Matthew Burnside, the surgeon aboard a convict ship transporting females from England to Van Diemen’s Land, described one of the women in his charge as “ a notorious Strumpet and a most dangerous Girl.” Burnside further declared that “ . . . repeatedly I have been obliged to put her into Irons and confined her in the Coal-Hold ... Hard labour or solitary confinement ought to be assigned to her .. .” Indeed, once they arrived and began serving their terms in Van Diemen's Land many of the women did rebel against authority and were, in fact, assigned to hard labor and solitary confinement. Jane Ogden was one of those women.
Jane Ogden and her fellow shipmates were destined for one of the “Female Factories” that had been established in Van Diemen’s land to house female convicts, to provide them with both a place of employment and a place of punishment. The factories also served as hiring depots; most of the women were sent into service after initial processing and evaluation. At the time Jane Ogden arrived in Tasmania in 1844, however, the assignment system was being replaced by a probation system in which the females would serve six months in the female factories, after which they were classified as probation passholders and hired out to employers, from whom they were to receive an annual wage.
The first female factory in Van Deimen’s Land was the Hobart Town Female Factory, built in 1821. Within just a few years, though, it was evident that the factory was overcrowded and that conditions there were entirely unsatisfactory. There were only two sleeping rooms to hold fifty-five prisoners, and those rooms were unventilated. There was only one yard, in full view of executions being carried out in the jail next door. Escape was fairly easy, and frequent; sickness was rampant and the death rate, particularly for infants born to the prisoners, was high. Fortunately for the women prisoners arriving in the 1840s, conditions were somewhat improved by the addition of a larger facility. An investigation, into the conditions at the Hobart Factory found numerous problems, and in light of the increasing number of female convicts being transported, it was obvious that a new facility was needed. The site of a failed distillery in a valley near South Hobart was purchased in 1827, and building began on what was to become the Cascades Female Factory. The facility opened in 1828 with one yard consisting of 6 sub-yards including a nursery, kitchen, hospital, accommodations for three classes of prisoners, plus a chapel. A second yard was added in 1832 and eventually, as more women arrived, three more yards would be added, with solitary cells, punishment yards, and washing yards. Yard 5 was added in 1853, the final year that female convicts were transported. The location was by no means ideal, being located in an area of damp swamp land, which contributed to the ill health of many of the women and children who lived there. It was, however, one of the longest running penal institutions in Tasmania. Cascades finally ceased operation as a female factory in 1856 and is now a national historic site.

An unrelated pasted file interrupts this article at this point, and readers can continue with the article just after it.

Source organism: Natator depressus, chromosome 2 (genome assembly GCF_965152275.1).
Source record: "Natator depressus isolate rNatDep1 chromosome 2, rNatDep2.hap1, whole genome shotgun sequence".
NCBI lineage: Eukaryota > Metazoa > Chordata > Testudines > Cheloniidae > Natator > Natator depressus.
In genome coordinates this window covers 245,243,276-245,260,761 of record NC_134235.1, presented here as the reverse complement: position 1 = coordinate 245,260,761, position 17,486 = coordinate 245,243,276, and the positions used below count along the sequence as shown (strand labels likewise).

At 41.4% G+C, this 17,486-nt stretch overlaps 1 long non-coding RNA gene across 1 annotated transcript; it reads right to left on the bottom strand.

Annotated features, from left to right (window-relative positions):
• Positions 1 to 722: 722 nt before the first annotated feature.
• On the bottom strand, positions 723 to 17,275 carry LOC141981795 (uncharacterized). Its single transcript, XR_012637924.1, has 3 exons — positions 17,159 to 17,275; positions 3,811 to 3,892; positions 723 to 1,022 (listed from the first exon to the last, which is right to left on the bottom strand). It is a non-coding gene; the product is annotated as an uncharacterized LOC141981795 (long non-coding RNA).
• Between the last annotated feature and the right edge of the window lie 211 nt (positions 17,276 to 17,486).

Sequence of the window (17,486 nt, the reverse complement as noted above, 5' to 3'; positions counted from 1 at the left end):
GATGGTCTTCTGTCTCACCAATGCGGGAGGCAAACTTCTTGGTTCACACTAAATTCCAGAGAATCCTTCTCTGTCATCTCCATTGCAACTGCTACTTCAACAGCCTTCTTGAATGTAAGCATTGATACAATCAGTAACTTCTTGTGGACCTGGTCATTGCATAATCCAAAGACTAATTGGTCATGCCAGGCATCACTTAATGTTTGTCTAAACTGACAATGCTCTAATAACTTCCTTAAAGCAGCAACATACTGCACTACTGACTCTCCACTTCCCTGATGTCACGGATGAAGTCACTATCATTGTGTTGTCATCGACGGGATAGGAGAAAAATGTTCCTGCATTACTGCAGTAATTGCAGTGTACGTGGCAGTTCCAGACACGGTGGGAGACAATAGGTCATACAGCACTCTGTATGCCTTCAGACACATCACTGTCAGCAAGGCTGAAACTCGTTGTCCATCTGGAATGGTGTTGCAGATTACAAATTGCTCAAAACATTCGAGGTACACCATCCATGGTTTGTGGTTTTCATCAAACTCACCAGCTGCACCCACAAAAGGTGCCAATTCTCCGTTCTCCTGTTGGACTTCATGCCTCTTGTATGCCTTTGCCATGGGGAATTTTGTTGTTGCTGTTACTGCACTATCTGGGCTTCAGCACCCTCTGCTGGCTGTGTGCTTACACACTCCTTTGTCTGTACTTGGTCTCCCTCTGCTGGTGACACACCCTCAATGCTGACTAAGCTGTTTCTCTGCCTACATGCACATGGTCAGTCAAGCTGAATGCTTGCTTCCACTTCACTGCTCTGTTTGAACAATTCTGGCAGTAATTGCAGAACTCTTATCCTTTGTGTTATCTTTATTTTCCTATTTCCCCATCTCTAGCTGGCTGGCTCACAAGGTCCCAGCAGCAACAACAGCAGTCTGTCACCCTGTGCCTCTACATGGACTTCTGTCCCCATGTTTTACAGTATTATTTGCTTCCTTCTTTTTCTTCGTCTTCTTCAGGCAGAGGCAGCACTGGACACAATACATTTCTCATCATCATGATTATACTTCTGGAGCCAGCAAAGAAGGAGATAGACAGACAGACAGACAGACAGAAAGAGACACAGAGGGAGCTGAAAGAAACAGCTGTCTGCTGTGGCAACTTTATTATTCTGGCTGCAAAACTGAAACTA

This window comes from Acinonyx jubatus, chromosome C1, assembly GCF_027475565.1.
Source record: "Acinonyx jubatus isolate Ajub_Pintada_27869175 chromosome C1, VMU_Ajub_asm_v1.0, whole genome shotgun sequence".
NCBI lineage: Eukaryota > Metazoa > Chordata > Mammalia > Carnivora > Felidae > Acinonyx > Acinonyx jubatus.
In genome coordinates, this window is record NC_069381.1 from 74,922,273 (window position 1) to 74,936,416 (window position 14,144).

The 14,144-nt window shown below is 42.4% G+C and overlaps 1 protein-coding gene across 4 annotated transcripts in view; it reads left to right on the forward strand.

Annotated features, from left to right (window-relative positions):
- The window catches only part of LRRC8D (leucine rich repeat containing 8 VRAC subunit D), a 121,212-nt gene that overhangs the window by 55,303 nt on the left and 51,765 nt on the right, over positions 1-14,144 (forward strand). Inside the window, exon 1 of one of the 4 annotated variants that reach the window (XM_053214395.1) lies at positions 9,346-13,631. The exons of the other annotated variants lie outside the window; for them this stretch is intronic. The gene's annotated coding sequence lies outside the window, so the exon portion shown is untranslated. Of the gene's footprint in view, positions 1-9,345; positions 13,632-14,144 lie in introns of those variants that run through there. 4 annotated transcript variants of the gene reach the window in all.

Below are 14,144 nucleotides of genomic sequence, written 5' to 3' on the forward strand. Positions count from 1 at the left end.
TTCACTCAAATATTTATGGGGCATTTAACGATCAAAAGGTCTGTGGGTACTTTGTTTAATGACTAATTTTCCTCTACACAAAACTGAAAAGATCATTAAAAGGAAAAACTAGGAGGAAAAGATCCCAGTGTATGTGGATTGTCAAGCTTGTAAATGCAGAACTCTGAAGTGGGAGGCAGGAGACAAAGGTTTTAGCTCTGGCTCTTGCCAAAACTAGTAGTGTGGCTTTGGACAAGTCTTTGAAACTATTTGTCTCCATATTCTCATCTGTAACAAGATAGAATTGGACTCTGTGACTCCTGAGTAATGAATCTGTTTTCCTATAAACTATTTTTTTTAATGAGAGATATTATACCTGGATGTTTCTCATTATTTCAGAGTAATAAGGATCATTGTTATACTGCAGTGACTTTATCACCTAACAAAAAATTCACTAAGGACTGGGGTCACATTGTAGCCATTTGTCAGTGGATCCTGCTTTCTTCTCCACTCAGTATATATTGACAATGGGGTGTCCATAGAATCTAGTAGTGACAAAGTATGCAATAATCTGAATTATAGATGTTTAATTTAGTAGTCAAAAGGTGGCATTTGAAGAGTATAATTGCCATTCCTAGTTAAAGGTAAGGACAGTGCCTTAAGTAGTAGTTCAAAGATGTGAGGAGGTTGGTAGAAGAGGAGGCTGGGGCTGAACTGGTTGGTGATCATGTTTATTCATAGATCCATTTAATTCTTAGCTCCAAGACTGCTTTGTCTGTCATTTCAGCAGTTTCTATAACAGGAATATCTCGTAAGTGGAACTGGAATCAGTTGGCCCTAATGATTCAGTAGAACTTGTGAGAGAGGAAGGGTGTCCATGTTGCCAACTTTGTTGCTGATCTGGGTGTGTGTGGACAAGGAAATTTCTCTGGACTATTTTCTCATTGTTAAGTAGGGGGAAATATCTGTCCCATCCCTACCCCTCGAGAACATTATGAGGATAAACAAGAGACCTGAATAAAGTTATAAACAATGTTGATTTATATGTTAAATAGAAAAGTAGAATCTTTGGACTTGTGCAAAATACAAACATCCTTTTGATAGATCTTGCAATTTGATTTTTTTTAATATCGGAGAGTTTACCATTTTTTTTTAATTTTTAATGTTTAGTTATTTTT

When the women arrived at the factory they were issued clothing consisting of: 1 cotton or stuff gown or petticoat, 1 jacket, 2 aprons, 2 shifts, 2 caps, 2 handkerchiefs,2 pair stockings and 1 common straw bonnet of strong texture. Whether those clothing items were replaced or whether they were expected to last for the duration of a prisoner's sentence is unclear. The women were also separated into three classifications, according to their crimes, and designation of that class was sewn onto their uniforms. 1st Class convicts wore the uniform without any distinguishing mark.2nd Class convicts wore the uniform with a large yellow C on the left sleeve of the jacket.3rd Class convicts wore the uniform with a large yellow C in the centre of the back of the jacket, one on the right sleeve, and another on the back part of the petticoat.
Jane Ogden’s name appears on the list of prisoners who were held at Cascades. I can find no indication of what classification she was assigned upon arrival, but it appears that she spent some time at least as a Class 3, and although I was unable to find a record of exactly when she was placed in service, it appears that she was a servant in a private home by August, 1843, which is the first time any disciplinary problem was noted. Whether or not any of her activities justified her being referred to as a “strumpet” isn’t clear, but, judging from her conduct record and register, Jane was not a complacent, quiet and orderly prisoner at all times, but she survived whatever conditions and punishments were heaped upon her. Stay tuned for more in my next blog post.
Archives Office of Tasmania, digitized records
Dr. Trudy Crowley, Life in Van Diemen's Land Factories
Gay Hendrikson, Women Transported: Myth and reality, paper presented at the National Archives of Australia, Canberra, June 14, 2009